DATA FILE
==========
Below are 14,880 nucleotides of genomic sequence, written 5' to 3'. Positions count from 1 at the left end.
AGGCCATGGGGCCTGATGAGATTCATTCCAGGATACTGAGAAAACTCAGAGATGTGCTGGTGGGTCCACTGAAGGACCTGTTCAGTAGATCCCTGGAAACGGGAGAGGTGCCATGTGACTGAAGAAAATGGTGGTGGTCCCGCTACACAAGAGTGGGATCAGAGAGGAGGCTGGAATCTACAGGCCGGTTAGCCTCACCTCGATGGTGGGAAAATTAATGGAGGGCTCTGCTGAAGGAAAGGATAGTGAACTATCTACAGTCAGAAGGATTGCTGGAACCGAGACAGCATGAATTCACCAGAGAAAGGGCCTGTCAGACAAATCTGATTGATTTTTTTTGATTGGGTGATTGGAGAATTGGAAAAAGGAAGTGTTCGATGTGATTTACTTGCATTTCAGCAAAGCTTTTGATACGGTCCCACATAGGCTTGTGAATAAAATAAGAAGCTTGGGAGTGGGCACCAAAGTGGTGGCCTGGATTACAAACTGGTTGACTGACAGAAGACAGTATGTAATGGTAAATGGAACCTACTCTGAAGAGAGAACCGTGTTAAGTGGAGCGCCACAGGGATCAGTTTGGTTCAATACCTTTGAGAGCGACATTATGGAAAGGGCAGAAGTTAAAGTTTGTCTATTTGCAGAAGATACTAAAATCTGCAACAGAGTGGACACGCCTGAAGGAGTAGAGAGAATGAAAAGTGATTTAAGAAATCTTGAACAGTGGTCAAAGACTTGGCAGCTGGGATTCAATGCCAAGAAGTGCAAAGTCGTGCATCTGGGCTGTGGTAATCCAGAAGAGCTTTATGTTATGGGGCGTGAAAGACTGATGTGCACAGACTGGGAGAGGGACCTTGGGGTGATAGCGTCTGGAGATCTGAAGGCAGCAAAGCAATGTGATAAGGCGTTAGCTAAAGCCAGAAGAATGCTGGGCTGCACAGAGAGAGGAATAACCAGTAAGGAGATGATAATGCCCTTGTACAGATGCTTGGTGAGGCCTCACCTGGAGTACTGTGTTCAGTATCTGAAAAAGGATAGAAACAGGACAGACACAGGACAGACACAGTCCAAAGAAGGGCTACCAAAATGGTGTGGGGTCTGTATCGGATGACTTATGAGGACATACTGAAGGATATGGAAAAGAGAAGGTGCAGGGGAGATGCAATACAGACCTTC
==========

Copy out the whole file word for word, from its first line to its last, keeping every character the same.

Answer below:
Below are 14,880 nucleotides of genomic sequence, written 5' to 3'. Positions count from 1 at the left end.
AGGCCATGGGGCCTGATGAGATTCATTCCAGGATACTGAGAAAACTCAGAGATGTGCTGGTGGGTCCACTGAAGGACCTGTTCAGTAGATCCCTGGAAACGGGAGAGGTGCCATGTGACTGAAGAAAATGGTGGTGGTCCCGCTACACAAGAGTGGGATCAGAGAGGAGGCTGGAATCTACAGGCCGGTTAGCCTCACCTCGATGGTGGGAAAATTAATGGAGGGCTCTGCTGAAGGAAAGGATAGTGAACTATCTACAGTCAGAAGGATTGCTGGAACCGAGACAGCATGAATTCACCAGAGAAAGGGCCTGTCAGACAAATCTGATTGATTTTTTTTGATTGGGTGATTGGAGAATTGGAAAAAGGAAGTGTTCGATGTGATTTACTTGCATTTCAGCAAAGCTTTTGATACGGTCCCACATAGGCTTGTGAATAAAATAAGAAGCTTGGGAGTGGGCACCAAAGTGGTGGCCTGGATTACAAACTGGTTGACTGACAGAAGACAGTATGTAATGGTAAATGGAACCTACTCTGAAGAGAGAACCGTGTTAAGTGGAGCGCCACAGGGATCAGTTTGGTTCAATACCTTTGAGAGCGACATTATGGAAAGGGCAGAAGTTAAAGTTTGTCTATTTGCAGAAGATACTAAAATCTGCAACAGAGTGGACACGCCTGAAGGAGTAGAGAGAATGAAAAGTGATTTAAGAAATCTTGAACAGTGGTCAAAGACTTGGCAGCTGGGATTCAATGCCAAGAAGTGCAAAGTCGTGCATCTGGGCTGTGGTAATCCAGAAGAGCTTTATGTTATGGGGCGTGAAAGACTGATGTGCACAGACTGGGAGAGGGACCTTGGGGTGATAGCGTCTGGAGATCTGAAGGCAGCAAAGCAATGTGATAAGGCGTTAGCTAAAGCCAGAAGAATGCTGGGCTGCACAGAGAGAGGAATAACCAGTAAGGAGATGATAATGCCCTTGTACAGATGCTTGGTGAGGCCTCACCTGGAGTACTGTGTTCAGTATCTGAAAAAGGATAGAAACAGGACAGACACAGGACAGACACAGTCCAAAGAAGGGCTACCAAAATGGTGTGGGGTCTGTATCGGATGACTTATGAGGACATACTGAAGGATATGGAAAAGAGAAGGTGCAGGGGAGATGCAATACAGACCTTC